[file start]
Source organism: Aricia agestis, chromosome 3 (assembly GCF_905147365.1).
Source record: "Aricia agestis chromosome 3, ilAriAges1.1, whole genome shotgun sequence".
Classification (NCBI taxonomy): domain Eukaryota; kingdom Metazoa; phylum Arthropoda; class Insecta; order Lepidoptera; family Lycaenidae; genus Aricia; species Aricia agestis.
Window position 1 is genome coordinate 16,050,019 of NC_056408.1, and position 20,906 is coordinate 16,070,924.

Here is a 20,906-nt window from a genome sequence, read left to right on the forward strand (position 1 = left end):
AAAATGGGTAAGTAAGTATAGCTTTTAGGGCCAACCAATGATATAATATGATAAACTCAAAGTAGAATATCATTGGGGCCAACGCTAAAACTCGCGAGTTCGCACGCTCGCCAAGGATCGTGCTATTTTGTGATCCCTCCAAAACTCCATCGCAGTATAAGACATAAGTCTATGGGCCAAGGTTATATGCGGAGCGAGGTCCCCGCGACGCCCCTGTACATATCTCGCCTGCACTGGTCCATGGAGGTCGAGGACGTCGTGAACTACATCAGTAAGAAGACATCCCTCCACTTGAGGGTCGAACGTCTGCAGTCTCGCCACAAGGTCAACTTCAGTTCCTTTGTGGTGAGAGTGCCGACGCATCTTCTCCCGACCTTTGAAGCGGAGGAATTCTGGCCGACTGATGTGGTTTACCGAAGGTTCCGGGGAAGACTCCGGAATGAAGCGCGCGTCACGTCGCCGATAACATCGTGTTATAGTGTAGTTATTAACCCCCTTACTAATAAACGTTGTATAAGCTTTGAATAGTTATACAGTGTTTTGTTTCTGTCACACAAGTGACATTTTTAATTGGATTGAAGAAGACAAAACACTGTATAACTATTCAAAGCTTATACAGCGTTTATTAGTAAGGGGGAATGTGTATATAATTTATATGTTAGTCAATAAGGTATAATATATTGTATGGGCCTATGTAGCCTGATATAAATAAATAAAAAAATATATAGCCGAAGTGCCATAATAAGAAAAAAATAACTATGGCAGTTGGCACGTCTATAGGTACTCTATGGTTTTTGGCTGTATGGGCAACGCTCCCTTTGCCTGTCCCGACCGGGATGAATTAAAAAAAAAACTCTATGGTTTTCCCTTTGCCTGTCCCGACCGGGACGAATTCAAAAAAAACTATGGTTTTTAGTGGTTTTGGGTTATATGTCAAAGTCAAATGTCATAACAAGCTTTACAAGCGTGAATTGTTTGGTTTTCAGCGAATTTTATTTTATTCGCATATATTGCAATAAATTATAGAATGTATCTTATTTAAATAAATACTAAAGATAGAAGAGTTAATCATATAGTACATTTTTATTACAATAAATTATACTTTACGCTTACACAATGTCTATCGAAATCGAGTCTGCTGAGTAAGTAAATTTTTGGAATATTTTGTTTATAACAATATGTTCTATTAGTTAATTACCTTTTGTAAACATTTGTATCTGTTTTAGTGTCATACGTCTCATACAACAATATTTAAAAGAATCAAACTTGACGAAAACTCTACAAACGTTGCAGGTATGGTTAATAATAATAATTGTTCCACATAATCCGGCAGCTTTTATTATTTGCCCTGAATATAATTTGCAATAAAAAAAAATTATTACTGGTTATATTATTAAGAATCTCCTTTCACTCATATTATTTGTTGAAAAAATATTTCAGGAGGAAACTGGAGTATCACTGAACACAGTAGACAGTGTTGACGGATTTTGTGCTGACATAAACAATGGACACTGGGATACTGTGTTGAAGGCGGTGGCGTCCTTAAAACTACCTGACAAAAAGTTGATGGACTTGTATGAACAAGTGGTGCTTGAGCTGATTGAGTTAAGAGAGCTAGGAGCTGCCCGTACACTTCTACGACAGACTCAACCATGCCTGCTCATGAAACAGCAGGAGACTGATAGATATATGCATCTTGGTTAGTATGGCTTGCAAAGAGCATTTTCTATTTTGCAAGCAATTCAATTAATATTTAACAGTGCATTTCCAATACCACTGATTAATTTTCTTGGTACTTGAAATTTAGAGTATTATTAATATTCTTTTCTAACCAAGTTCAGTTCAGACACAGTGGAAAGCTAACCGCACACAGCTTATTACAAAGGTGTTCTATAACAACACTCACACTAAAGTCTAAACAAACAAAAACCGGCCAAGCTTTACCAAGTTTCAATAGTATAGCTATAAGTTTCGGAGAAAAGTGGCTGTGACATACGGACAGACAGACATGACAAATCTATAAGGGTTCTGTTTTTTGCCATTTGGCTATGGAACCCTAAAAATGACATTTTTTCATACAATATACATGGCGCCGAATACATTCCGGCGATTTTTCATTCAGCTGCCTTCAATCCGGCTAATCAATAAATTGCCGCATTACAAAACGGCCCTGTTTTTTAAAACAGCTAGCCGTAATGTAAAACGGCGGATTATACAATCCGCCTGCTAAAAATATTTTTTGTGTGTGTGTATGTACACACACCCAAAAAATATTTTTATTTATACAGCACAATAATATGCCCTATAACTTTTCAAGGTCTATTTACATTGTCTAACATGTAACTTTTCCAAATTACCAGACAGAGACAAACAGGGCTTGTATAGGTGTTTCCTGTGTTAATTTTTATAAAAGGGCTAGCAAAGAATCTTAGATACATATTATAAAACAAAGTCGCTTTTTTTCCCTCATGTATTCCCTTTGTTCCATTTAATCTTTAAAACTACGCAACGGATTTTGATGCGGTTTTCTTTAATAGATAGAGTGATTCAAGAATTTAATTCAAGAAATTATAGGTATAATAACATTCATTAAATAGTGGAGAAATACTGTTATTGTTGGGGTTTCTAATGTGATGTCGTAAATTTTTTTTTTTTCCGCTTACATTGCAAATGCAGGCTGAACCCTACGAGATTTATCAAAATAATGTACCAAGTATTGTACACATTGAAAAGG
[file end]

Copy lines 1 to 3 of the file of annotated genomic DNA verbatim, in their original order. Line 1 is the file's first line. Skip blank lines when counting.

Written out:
Source organism: Aricia agestis, chromosome 3 (assembly GCF_905147365.1).
Source record: "Aricia agestis chromosome 3, ilAriAges1.1, whole genome shotgun sequence".
Classification (NCBI taxonomy): domain Eukaryota; kingdom Metazoa; phylum Arthropoda; class Insecta; order Lepidoptera; family Lycaenidae; genus Aricia; species Aricia agestis.